Wednesday, February 25, 2009

Wedding Questions

So you get a lot of questions when you announce your engagement. There are the usual ones - proposal details, when are you getting married, where are you getting married? Then there are the ones that are more unique - will it be vegetarian? Will it be at the zoo?
The one I'm getting and going to get is, "will you make your own dress?"
I used to sew a lot, so I want the answer to be yes. This is for several reasons:
1.) I get what I want.
2.) No pushy salespeople trying to make me buy a $1500 dress.
3.) It fits the first time around (I have a very weird body type.)
4.) It will be a very personal experience.
5.) It will be cheaper.

There are also reasons to not:
1.) It might be a huge undertaking.
2.) It might be a disaster and then suddenly, 6 months before the wedding I'm at David's Bridal struggling to find a dress.
3.) The fabric will be white and I'll probably cut myself with a seam ripper at some point.
4.) I haven't sewn a full on dress (not a halloween costume) in about 3 years.
5.) I'll have to do it at my parent's house so that Mr. M-A doesn't see it.

I'm still weighing the pros and cons. I got offered a job in Michigan for the summer, so if I take that, I can pack up my sewing machine and maybe do my dressmaking out there and come home with it finished.

If I do decide to make my dress, where do I start? First I hop over to A Practical Wedding, where Meg is working on her own dress. Next step: pattern hunting. First stop: big pattern companies.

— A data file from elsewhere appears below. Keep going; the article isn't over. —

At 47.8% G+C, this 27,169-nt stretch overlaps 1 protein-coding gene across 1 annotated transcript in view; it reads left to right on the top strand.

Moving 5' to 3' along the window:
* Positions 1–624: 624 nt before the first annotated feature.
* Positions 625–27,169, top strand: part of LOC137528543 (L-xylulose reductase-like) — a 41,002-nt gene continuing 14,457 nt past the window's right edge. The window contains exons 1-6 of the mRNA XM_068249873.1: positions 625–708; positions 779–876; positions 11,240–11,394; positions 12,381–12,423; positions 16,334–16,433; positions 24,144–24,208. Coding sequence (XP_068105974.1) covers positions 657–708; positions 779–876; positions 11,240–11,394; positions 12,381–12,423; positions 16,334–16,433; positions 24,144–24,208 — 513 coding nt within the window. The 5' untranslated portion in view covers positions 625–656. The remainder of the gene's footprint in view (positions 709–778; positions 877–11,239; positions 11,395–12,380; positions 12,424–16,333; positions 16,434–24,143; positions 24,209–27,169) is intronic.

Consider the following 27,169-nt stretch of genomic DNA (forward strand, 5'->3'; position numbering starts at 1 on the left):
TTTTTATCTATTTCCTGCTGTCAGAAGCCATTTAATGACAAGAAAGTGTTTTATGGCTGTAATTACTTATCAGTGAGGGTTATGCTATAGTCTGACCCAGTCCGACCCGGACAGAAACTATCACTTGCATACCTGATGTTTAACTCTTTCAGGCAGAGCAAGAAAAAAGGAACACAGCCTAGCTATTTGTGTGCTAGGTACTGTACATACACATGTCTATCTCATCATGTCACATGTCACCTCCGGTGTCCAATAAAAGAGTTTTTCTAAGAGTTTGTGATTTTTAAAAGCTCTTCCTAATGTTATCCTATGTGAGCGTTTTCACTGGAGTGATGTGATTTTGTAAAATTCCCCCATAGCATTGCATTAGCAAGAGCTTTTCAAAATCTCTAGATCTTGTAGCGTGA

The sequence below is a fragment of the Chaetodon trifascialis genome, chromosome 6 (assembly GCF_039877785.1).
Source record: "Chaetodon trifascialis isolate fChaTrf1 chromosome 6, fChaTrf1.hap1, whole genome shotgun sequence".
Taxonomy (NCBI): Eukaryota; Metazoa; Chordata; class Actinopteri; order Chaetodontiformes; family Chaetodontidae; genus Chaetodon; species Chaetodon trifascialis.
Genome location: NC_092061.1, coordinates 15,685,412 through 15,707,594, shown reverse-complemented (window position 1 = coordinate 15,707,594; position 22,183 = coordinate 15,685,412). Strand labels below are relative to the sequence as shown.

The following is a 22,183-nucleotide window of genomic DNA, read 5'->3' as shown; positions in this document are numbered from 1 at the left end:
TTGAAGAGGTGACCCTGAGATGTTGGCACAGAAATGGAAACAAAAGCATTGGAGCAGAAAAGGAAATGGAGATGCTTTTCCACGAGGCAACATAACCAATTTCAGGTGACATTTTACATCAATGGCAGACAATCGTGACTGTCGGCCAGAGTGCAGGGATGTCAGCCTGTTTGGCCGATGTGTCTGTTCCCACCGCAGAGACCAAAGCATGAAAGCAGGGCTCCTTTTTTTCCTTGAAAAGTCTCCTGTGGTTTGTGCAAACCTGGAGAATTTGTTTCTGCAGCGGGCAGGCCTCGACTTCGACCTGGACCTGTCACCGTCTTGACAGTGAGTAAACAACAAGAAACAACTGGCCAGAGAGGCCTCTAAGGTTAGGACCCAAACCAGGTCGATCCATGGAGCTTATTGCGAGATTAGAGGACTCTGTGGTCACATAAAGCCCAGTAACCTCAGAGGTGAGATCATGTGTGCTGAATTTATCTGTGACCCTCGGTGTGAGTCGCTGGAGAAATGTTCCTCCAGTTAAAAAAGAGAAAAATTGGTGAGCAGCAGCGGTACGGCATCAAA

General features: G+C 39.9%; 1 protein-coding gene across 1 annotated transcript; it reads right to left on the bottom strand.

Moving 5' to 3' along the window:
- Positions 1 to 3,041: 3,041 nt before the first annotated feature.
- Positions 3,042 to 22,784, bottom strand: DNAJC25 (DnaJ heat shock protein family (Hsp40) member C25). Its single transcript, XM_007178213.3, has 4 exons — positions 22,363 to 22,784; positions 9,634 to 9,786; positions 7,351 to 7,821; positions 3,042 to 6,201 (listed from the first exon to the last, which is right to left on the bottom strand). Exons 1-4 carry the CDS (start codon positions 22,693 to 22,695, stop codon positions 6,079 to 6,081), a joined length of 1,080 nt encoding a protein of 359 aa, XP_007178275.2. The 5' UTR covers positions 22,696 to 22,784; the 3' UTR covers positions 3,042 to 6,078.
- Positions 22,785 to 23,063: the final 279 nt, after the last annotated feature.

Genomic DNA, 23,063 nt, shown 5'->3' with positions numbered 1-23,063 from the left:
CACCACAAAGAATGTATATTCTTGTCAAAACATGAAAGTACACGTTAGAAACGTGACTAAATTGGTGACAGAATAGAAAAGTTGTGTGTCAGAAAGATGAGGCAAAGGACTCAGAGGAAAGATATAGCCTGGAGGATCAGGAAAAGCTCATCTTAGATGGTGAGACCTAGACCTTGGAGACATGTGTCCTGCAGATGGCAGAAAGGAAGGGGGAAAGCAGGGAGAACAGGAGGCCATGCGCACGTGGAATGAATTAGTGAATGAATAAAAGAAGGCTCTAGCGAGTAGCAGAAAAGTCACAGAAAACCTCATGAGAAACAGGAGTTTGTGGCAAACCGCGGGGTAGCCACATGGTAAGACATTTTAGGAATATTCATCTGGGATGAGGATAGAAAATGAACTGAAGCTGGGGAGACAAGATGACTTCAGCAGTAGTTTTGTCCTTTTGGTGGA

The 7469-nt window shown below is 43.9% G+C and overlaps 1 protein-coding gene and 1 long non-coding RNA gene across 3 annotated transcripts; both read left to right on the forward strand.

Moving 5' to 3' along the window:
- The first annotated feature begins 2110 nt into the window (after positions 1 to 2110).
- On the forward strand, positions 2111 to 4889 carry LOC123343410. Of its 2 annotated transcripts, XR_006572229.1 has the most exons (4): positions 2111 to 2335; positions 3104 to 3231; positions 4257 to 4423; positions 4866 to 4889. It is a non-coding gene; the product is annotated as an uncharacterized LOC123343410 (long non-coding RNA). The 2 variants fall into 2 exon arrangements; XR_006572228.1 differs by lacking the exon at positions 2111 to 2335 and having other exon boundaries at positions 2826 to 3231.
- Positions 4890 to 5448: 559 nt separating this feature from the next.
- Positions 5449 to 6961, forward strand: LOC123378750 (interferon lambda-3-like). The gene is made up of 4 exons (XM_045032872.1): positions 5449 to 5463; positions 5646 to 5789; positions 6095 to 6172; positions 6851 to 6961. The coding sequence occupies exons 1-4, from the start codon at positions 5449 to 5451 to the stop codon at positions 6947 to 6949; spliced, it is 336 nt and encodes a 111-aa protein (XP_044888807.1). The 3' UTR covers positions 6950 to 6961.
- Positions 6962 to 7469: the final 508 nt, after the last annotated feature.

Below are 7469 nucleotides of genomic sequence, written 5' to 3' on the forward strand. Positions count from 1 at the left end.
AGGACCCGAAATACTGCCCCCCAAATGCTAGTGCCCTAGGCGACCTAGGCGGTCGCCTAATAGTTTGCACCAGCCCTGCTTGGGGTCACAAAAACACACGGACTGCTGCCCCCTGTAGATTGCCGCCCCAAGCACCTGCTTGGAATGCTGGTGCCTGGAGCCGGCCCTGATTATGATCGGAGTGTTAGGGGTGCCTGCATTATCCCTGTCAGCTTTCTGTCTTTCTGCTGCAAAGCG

(None of these are dresses I'm actually considering for my own dress.)
Simplicity patterns are my personal favorite - they're easier to read and the instructions are better. It's totally a personal choice.
I love this one for a short-dress wedding - there are so many possible variations.
Butterick makes some very nice patterns - I think the one I'll end up using, if I do make mine, is a Butterick. (But not this one.)
Another advantage - a lot of dress patterns have sleeves, so if you're looking for a more modest dress, making it might be the way to go.

Vogue patterns have a rep for being hard, but I'm not sure that its deserved. They do tend to be more complicated, so if I were a beginner, I would go with this Vogue - the cowl neckline is super simple and I'm pretty sure this dress is four pieces. It may not even have a zipper. (I have no idea why this is underlined.) If you are a beginner, your wedding dress should not be your first sewing project - start with simple skirts, then move up to a dress. Sewing really does take awhile, or an expert guide, to get the hang of. Some sewing tips I've picked up are pretty basic, but important:
1.) Read the instructions.
2.) Iron every single seam, every inch of fabric. It's amazing the difference it makes.
3.) Use a rotary cutter & mat and cut out on a table. Saves your back.
4.) Have your sewing machine manual very very handy.
5.) Stock up on extra sewing machine needles.

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